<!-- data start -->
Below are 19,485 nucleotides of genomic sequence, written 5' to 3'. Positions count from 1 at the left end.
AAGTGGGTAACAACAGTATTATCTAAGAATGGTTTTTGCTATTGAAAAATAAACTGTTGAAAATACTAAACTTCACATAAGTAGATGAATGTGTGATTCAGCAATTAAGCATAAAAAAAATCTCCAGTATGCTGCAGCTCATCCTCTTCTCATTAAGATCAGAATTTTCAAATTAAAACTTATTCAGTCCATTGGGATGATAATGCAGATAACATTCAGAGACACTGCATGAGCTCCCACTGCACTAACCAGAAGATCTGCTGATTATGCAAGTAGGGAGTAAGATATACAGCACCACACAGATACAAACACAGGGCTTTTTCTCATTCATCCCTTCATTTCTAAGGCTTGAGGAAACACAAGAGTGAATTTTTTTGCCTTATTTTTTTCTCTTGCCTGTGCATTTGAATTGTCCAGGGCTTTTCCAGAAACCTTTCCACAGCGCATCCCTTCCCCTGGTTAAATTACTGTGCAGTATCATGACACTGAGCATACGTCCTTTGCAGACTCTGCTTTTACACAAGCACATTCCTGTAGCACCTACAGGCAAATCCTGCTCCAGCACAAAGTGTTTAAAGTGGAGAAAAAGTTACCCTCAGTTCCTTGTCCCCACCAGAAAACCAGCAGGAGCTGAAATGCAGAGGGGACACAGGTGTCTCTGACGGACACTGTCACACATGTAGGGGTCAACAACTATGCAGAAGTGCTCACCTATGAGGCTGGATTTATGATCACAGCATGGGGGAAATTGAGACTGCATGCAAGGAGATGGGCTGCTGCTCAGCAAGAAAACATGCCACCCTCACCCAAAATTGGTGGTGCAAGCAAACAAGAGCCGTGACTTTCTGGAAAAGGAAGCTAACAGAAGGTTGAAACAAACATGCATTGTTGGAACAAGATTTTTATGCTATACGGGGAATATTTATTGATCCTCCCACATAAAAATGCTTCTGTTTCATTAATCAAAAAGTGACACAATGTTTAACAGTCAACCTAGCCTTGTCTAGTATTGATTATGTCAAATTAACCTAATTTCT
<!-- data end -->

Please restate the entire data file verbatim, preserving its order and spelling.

Below are 19,485 nucleotides of genomic sequence, written 5' to 3'. Positions count from 1 at the left end.
AAGTGGGTAACAACAGTATTATCTAAGAATGGTTTTTGCTATTGAAAAATAAACTGTTGAAAATACTAAACTTCACATAAGTAGATGAATGTGTGATTCAGCAATTAAGCATAAAAAAAATCTCCAGTATGCTGCAGCTCATCCTCTTCTCATTAAGATCAGAATTTTCAAATTAAAACTTATTCAGTCCATTGGGATGATAATGCAGATAACATTCAGAGACACTGCATGAGCTCCCACTGCACTAACCAGAAGATCTGCTGATTATGCAAGTAGGGAGTAAGATATACAGCACCACACAGATACAAACACAGGGCTTTTTCTCATTCATCCCTTCATTTCTAAGGCTTGAGGAAACACAAGAGTGAATTTTTTTGCCTTATTTTTTTCTCTTGCCTGTGCATTTGAATTGTCCAGGGCTTTTCCAGAAACCTTTCCACAGCGCATCCCTTCCCCTGGTTAAATTACTGTGCAGTATCATGACACTGAGCATACGTCCTTTGCAGACTCTGCTTTTACACAAGCACATTCCTGTAGCACCTACAGGCAAATCCTGCTCCAGCACAAAGTGTTTAAAGTGGAGAAAAAGTTACCCTCAGTTCCTTGTCCCCACCAGAAAACCAGCAGGAGCTGAAATGCAGAGGGGACACAGGTGTCTCTGACGGACACTGTCACACATGTAGGGGTCAACAACTATGCAGAAGTGCTCACCTATGAGGCTGGATTTATGATCACAGCATGGGGGAAATTGAGACTGCATGCAAGGAGATGGGCTGCTGCTCAGCAAGAAAACATGCCACCCTCACCCAAAATTGGTGGTGCAAGCAAACAAGAGCCGTGACTTTCTGGAAAAGGAAGCTAACAGAAGGTTGAAACAAACATGCATTGTTGGAACAAGATTTTTATGCTATACGGGGAATATTTATTGATCCTCCCACATAAAAATGCTTCTGTTTCATTAATCAAAAAGTGACACAATGTTTAACAGTCAACCTAGCCTTGTCTAGTATTGATTATGTCAAATTAACCTAATTTCT